The war in me

Constantly raging, always conflicting. I am battling the war between the mom who wants to take Elliot and save as: baby. Then at the same time, I am so eager for him to grow up. I see 3 and 4 year old boys walking with their moms at the grocery store, helping them put cans of peas in the cart and having the best time pleasing their parent and I know those days will come and oh, how great it will be when we can talk about his day and learn together and catch fireflies in June and spin in circles until we feel dizzy and watch clouds passing, making them out to be animals.

The Boy turns 6 months old in 4 days. I have been making notes for his 6 month letter. He has made gigantic leaps and bounds from the small, squalling pain in the ass that he was at 2 weeks, at 6 weeks. He is so interactive now, sometimes shy but mostly giggly. He is starting to outgrow things like swaddling and lots of rocking. He sleeps in his crib on his belly now. He grabs at everything on my desk. He loves to be tickled and nuzzled and flown around the house. One day in the future, we will reach a divide where I can’t bury my nose in the crook of his neck and make him squeal with laughter. Maybe I’ll get a hug here and there but some day, he’ll want someone else to hug him; another female whose attention will mean more than the woman who gave him life, who got up multiple times a night for months, years, to give sustenance, comfort, a back rub after a nightmare.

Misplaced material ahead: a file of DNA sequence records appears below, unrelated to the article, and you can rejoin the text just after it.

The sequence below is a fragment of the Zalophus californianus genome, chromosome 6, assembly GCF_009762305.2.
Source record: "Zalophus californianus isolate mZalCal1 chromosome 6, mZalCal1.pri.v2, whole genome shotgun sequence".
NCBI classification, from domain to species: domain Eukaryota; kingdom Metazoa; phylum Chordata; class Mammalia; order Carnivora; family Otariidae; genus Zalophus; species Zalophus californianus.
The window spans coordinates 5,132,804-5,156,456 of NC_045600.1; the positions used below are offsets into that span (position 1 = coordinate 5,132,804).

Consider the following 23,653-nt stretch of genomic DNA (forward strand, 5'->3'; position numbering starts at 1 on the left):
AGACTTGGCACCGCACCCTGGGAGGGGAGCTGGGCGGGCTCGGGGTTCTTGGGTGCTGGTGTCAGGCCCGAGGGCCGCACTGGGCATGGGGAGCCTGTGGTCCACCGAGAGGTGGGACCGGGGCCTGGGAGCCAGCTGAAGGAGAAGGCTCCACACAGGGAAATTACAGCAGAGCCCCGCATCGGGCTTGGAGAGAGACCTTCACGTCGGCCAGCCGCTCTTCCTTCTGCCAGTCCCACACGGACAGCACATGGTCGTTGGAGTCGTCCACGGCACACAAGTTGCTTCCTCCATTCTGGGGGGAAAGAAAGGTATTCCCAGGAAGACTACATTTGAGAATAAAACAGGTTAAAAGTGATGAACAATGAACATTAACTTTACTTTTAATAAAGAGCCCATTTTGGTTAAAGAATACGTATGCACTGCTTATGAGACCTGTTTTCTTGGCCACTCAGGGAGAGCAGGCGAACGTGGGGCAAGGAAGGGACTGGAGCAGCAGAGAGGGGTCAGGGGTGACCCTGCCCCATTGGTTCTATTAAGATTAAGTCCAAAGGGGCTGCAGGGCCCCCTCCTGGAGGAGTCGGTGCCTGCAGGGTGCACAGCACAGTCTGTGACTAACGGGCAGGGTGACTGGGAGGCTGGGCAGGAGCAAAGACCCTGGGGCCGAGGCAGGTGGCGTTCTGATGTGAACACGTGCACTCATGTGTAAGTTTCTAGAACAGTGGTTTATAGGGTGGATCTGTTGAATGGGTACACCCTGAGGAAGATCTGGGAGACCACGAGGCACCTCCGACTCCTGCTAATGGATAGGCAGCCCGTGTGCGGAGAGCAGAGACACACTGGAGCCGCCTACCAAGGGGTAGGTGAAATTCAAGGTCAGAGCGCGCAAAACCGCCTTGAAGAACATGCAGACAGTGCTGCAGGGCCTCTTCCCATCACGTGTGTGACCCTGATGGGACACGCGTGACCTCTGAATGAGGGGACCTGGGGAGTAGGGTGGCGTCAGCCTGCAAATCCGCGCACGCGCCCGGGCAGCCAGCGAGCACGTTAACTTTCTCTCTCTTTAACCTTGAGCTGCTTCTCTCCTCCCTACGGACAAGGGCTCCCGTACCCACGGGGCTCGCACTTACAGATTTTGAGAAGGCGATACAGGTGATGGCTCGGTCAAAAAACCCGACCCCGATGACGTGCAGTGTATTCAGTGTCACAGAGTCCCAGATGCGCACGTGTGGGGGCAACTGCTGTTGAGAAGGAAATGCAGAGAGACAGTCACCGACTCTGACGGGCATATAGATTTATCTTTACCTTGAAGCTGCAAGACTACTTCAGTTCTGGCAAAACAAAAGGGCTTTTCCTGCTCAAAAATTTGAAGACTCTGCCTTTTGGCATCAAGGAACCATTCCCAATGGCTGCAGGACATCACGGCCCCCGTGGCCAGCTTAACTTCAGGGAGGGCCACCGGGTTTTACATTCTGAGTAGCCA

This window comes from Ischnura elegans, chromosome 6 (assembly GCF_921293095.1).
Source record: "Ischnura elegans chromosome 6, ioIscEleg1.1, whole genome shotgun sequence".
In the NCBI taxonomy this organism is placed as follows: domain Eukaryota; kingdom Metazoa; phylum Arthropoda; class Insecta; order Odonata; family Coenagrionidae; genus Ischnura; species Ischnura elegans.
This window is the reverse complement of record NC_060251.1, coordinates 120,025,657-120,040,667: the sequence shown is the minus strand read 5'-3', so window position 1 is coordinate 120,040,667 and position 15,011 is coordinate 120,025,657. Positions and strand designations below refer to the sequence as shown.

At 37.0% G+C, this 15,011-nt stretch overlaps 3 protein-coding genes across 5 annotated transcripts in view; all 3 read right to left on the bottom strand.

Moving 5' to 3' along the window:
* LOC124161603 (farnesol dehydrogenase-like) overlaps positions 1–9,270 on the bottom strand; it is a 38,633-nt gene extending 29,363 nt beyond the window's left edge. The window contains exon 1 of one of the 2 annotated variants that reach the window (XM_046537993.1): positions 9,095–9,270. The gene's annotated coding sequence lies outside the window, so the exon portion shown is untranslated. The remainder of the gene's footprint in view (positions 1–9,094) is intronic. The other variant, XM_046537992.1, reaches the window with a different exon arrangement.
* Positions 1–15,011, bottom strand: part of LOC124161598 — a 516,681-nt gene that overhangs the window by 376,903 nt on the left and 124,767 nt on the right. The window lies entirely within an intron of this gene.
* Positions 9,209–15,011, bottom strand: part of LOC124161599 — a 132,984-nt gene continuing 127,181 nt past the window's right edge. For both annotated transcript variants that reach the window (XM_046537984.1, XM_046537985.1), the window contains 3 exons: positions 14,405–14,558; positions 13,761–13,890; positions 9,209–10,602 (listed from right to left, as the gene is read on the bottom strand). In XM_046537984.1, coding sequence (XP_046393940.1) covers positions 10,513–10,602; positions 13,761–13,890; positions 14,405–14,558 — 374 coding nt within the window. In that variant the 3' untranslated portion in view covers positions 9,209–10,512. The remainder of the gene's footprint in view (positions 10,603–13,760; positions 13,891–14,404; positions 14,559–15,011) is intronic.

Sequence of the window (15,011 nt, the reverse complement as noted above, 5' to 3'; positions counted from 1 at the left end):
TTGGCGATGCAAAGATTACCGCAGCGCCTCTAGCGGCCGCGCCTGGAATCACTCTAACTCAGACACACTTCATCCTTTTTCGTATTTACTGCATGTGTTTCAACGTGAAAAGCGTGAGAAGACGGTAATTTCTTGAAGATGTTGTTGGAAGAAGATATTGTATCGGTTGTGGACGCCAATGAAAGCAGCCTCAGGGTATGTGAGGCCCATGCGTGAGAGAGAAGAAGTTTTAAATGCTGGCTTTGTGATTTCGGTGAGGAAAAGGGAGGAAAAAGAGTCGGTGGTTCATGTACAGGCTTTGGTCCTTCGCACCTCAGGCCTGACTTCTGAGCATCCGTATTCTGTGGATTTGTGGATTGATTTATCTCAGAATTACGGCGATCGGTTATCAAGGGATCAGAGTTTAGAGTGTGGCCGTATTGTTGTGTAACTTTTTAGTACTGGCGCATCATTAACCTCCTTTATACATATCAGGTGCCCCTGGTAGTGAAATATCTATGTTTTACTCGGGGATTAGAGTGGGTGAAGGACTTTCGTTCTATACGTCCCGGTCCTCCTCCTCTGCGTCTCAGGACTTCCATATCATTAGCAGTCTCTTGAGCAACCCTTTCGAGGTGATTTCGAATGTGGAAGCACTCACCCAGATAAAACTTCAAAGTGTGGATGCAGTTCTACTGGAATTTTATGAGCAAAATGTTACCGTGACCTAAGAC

And I am sure this will break my heart. Each time he reaches a new milestone that puts him farther and farther away from me and on the path to his own, independent life, my heart will shatter just a little bit more. We as parents spend most of our child’s early life teaching them everything they need to know to survive in this world on their own and yet, mothers struggle with the fact that their child, although doing the right thing, becomes a separate entity. It is both amazing and scary; fills me with a sense of satisfaction and a feeling of loss – emptiness. My parents are recently empty-nesters and I know my mother is compensating for my sister’s move to NY by constantly doting on Elliot, making plans to come see him, knitting him little socks. I hope that when my time comes and all birds have flown out to make their own nest, I can find enjoyment in my own time once again. Maybe I will take up quilting. For now, I will sew together the quilt of the relationship between my son, my husband and me, our life, our family. The experiences we have, the patches. The bonds we forge, the thread that holds them all together.


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